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Popping Figure in Walnut #16158213 06/10/21
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Fallschirmjaeger Offline OP
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I picked up this old semi inlet Fajen stock from a darn good guy here on the 'fire. I'm currently working on a Greek Mannlicher project, that someone had started sporterizing a few years ago. The gun has a 25" barrel with a great bore and a slick action. Plans include changing the swept back "butter knife" bolt handle to the more classic vertical one, adding some sporter sights, a banded sling swivel, and maybe a rust blue. The stock had already had some tinkering done to it and it appears someone tried to use bedding compound to force fit their action into the semi-inlet. I ground out most of the bedding compound and more properly inlet the action into the wood. I also sawed off the high monte Carlo comb and smoothed out the top of the stock to be more iron sight friendly. I'm planning to add some ebony pieces to the stock, but for now I'm sanding the other areas and trying to make the figure "pop". I've been using a Transtint aniline dye with a light concentration in 50/50 distilled water and denatured alcohol solution. I apply to the wood, allow it to dry and give it a light sanding. My hope is that the figured grain will more readily take up the dye solution and through repeated applications, darken much more than the surrounding wood. Any thoughts? I'm no expert at this by any means but I have refinished a few stocks. I'm always open to hearing ideas, tricks and tips...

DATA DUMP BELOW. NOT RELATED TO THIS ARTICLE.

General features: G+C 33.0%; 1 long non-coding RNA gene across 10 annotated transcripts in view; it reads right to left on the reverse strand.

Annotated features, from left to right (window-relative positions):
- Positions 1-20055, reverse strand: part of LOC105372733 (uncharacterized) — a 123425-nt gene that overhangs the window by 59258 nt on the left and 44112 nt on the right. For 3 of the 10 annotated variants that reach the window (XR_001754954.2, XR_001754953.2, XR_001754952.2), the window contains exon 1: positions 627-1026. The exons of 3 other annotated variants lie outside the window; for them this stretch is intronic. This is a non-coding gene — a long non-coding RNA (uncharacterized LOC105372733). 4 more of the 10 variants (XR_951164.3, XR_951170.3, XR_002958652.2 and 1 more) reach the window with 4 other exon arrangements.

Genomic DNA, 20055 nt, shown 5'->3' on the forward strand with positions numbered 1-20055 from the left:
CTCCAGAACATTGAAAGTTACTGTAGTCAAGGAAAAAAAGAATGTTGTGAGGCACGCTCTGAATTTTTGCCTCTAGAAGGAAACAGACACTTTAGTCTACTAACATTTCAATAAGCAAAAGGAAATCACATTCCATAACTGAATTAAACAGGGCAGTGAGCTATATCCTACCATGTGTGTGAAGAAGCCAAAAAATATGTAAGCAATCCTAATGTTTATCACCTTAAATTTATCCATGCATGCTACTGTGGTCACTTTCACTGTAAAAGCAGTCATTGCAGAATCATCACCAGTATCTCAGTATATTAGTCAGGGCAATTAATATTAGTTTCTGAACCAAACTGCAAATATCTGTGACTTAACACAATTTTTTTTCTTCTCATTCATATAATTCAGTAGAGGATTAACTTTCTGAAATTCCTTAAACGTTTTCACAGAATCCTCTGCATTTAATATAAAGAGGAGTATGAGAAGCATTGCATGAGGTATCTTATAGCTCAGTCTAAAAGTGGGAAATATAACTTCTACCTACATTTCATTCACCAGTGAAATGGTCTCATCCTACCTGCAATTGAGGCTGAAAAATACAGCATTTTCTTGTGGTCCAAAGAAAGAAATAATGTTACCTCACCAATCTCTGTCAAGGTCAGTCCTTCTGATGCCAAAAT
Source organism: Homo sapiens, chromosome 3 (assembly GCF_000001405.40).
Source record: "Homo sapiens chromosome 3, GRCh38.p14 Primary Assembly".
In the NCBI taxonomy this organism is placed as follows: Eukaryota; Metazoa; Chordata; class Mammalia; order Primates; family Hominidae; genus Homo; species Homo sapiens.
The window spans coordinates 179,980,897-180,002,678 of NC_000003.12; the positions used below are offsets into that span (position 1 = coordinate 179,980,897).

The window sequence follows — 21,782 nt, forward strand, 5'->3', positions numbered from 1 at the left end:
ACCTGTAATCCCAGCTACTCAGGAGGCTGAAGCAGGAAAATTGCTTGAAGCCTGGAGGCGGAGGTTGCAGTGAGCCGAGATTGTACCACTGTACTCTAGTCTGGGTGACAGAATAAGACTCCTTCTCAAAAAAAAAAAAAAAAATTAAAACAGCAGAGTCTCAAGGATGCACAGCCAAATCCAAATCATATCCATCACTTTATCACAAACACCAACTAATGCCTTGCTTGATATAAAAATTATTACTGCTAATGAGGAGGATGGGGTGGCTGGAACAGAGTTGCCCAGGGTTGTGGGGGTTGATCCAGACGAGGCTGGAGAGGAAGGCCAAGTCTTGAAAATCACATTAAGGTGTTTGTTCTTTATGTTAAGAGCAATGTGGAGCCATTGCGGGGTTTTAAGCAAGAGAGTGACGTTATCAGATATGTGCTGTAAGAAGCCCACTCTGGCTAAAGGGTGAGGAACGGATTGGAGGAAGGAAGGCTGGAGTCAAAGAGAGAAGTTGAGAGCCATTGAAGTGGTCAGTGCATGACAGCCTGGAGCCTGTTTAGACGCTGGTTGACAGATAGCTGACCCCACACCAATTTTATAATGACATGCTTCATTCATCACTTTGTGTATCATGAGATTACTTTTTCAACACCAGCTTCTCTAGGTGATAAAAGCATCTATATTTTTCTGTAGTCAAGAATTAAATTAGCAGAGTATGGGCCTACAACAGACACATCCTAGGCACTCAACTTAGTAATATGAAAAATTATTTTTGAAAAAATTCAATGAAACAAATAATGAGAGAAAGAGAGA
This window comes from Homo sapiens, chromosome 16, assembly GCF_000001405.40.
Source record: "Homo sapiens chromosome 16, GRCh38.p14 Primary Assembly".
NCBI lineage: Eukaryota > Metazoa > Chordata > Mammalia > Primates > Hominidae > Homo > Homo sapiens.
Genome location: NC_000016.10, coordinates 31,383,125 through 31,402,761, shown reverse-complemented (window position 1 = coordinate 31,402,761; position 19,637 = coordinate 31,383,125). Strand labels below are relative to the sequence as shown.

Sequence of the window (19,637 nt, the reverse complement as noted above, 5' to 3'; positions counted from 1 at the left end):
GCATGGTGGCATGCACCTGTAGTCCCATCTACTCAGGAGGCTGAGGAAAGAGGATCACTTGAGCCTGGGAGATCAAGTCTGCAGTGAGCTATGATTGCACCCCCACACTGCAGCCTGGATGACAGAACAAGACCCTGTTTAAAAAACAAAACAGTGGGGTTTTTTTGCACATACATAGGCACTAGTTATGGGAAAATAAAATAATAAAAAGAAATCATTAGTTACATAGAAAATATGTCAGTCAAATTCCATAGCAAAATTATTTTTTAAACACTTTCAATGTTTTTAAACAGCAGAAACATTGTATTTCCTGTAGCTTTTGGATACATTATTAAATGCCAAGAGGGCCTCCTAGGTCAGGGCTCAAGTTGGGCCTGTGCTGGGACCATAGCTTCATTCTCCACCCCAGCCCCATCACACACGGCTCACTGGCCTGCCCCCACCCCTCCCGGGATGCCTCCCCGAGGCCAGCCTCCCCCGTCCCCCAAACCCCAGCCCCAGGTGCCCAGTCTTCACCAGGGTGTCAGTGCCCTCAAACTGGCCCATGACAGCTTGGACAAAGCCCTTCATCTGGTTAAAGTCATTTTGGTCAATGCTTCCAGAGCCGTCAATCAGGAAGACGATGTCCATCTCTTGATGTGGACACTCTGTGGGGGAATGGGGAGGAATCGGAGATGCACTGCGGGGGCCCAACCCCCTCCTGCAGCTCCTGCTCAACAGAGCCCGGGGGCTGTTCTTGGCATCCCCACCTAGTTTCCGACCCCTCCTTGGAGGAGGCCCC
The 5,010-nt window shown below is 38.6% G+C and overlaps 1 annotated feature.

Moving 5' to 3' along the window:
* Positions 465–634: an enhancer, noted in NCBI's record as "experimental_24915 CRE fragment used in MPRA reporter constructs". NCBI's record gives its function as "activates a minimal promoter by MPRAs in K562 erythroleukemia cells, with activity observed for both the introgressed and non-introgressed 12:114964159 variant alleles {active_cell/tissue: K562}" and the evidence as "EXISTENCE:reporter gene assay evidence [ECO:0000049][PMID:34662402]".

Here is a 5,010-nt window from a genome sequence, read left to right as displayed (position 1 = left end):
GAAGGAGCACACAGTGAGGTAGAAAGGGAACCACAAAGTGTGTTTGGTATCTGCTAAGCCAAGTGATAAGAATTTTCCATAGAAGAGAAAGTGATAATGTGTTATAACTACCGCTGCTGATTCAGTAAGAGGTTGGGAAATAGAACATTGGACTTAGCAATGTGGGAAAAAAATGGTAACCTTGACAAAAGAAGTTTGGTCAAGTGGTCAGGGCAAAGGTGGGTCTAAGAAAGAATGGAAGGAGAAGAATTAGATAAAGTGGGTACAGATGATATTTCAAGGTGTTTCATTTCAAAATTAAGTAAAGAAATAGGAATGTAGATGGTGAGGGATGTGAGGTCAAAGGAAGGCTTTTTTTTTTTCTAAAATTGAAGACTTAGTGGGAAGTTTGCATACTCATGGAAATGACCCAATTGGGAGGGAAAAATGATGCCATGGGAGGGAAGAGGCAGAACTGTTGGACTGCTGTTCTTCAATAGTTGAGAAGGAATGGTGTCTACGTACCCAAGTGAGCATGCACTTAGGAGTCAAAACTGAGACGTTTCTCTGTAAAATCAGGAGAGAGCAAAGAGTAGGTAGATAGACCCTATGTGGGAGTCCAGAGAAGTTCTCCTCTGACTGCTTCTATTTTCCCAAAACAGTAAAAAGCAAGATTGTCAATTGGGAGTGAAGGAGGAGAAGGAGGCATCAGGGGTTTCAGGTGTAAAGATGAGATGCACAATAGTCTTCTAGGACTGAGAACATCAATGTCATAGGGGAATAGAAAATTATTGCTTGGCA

[Linked Image from i.imgur.com]

[Linked Image from i.imgur.com]

[Linked Image from i.imgur.com]

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Re: Popping Figure in Walnut [Re: Fallschirmjaeger] #16158235 06/10/21
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pullit Online Content
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Nice chunk of wood and the plans you have will be fitting for a fine rifle.


I may not be smart but I can lift heavy objects

I have a shotgun so I have no need for a 30-06.....
Re: Popping Figure in Walnut [Re: Fallschirmjaeger] #16158813 06/10/21
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Your protocols sound good. I bet when you hit it with the first coat of finish it'll really pop.


"You can lead a man to logic, but you cannot make him think." Joe Harz
"Always certain, often right." Keith McCafferty
Re: Popping Figure in Walnut [Re: Fallschirmjaeger] #16159067 06/10/21
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Sheister Offline